Spy pictures of Hyundai’s Santa Cruz ute have been floating about for some time, but this first picture of the actual bodyshell shows how the four-door production version has grown from the two-door concept shown below.
It is a logical step, seeing as four-door variants make up the lion’s share of ute sales. But Hyundai has steered away from the accepted logic in the one-tonne world by giving Santa Cruz car-like architecture instead of truck-like body-on-frame like the Ford Ranger, Toyota Hilux and the like.
As such Santa Cruz will be a unibody design, like the larger Honda Ridgeline. Hyundai said last year that Santa Cruz would go into production for the US market in 2021.
Industry analysts say Hyundai will likely target crossover buyers looking for open-air space in the rear for bikes and such, rather than work-site users.
Meantime, Hyundai is looking to use ultraviolet (UV) light globes to sterilise the interiors of its cars. But it says the cars would have to be empty of occupants because “direct UV rays are well known to be harmful to human skin”.
UV radiation has been used in hospitals, for instance, to kill micro-organisms such as bacteria and fungi – and also to neutralise viruses.
Hyundai says that using a UV light globe for a car’s main interior light would sterilise touch points such as seats, floor mats, dashboard and steering wheels simultaneously. But it notes it may be ineffective in places the light does not reach.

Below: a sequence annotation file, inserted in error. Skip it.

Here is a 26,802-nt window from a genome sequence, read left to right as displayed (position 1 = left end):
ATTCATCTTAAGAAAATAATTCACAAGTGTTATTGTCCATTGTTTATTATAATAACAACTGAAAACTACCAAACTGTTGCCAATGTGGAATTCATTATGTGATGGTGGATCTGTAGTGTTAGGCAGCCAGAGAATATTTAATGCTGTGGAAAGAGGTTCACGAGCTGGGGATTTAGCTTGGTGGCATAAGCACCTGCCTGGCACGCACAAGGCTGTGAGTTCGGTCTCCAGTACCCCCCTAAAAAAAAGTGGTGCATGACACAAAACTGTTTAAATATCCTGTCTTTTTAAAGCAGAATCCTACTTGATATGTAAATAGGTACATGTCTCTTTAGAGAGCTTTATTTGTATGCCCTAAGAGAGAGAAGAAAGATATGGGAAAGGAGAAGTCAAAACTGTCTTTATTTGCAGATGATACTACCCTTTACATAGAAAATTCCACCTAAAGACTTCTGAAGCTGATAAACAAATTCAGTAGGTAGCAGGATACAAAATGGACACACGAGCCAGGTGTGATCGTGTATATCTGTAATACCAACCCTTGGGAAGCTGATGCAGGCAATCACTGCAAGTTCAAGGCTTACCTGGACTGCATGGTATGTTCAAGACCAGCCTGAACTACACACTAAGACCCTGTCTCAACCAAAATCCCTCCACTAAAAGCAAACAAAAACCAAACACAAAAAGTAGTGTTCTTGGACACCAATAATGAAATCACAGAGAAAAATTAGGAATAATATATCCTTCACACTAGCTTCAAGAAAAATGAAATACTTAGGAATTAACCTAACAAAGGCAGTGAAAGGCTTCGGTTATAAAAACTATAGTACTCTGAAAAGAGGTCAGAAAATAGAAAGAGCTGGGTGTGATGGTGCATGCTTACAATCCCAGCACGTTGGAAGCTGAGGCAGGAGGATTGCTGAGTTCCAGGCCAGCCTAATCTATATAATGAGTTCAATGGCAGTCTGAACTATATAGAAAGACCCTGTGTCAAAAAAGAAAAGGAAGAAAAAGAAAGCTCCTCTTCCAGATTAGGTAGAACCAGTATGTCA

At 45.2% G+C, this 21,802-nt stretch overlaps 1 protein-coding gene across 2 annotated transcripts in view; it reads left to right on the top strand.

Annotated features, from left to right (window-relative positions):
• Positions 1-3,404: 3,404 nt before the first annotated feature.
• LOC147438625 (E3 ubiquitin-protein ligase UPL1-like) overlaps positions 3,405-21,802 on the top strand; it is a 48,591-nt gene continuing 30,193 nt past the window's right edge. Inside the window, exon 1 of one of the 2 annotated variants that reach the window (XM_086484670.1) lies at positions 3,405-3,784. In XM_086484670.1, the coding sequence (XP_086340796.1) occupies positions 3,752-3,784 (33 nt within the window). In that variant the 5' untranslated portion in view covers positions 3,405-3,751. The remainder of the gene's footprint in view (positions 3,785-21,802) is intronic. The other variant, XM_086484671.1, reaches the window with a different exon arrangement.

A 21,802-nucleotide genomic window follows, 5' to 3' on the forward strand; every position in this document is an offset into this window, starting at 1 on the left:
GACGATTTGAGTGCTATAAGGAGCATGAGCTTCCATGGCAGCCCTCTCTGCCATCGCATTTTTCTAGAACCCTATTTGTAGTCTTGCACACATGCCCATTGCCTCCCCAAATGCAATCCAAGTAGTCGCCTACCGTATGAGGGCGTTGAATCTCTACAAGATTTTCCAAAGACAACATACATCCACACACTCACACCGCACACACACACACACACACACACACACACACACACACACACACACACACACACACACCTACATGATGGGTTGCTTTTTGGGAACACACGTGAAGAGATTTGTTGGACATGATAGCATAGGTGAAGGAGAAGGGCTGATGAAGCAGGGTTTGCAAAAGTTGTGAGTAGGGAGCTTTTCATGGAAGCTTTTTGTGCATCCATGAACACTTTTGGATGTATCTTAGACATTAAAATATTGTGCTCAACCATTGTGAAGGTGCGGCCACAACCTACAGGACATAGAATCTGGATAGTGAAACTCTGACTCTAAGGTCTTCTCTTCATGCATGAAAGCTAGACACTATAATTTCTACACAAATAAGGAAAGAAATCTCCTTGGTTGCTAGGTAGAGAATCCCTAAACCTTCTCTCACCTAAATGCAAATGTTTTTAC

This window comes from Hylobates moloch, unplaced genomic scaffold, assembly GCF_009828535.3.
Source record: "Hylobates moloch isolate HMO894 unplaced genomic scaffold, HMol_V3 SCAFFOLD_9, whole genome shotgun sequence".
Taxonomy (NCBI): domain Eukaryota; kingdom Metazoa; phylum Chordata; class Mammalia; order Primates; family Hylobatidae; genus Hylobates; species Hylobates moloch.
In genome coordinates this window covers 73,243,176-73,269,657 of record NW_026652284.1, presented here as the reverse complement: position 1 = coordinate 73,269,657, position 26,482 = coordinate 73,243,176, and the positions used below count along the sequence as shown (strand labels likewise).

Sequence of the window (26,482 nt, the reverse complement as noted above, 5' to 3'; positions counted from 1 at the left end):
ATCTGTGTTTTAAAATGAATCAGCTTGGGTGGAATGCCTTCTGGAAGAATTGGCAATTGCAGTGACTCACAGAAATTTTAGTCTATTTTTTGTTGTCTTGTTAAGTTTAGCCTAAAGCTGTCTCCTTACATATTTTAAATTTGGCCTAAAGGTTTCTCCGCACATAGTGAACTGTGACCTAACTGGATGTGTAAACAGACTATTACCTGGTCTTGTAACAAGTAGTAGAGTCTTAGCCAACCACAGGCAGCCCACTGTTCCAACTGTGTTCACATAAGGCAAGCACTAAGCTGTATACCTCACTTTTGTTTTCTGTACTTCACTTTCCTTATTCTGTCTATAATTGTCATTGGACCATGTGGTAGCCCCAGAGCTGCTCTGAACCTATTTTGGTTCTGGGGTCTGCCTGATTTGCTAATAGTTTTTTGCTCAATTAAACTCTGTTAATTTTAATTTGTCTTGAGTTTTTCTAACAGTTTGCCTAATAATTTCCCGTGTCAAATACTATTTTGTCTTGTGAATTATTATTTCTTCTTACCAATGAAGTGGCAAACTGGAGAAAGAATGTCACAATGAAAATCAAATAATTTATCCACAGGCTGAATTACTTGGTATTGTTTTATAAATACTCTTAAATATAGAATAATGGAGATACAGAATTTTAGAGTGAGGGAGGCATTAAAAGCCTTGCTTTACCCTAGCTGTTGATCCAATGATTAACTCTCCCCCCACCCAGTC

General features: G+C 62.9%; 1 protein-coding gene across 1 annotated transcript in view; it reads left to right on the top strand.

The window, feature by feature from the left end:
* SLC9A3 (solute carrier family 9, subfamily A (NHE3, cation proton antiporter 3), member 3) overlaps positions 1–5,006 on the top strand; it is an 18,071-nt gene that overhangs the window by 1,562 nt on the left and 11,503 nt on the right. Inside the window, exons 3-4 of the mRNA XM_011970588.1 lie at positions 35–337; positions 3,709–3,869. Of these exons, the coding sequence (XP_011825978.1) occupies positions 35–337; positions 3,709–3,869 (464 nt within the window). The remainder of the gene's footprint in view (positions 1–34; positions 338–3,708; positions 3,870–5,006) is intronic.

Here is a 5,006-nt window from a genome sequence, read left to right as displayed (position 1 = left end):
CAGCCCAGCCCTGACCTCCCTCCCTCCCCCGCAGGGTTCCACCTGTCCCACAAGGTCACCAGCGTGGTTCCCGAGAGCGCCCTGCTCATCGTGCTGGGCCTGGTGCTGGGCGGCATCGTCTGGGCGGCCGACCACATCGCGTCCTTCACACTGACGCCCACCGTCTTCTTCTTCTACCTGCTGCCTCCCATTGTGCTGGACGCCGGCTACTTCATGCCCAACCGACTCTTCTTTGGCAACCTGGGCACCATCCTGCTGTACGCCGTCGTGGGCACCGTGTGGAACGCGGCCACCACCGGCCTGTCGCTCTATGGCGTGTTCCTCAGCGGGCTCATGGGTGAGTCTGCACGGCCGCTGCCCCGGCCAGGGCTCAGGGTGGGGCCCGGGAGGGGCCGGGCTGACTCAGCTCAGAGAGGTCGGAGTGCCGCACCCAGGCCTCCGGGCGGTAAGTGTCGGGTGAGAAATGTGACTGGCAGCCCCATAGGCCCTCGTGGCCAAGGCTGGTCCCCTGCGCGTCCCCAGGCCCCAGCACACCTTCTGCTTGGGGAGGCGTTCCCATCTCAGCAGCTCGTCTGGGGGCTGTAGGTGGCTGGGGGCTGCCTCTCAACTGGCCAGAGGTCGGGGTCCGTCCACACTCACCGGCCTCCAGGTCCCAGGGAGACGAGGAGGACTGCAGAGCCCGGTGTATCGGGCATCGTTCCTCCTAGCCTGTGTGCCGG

Hyundai also plans to use UV rays as a catalyst to reduce cabin CO2 and kill germs floating inside a car. This technology could form a part of future air-conditioning systems.
However, while UV light globe technology is well-established, Hyundai says the technology will not make its way into cars until the modules used to control it become more affordable.
“Such technologies will require expensive modules. This would make cars more expensive. So Hyundai is trying to develop technologies more affordable,” the brand said.
Covid-19 has seen the car industry step up measures to tackle interior hygiene issues. Chinese carmaker Geely says it has invested $NZ77m to develop healthier vehicles that utilise “materials that are anti-microbial in nature”.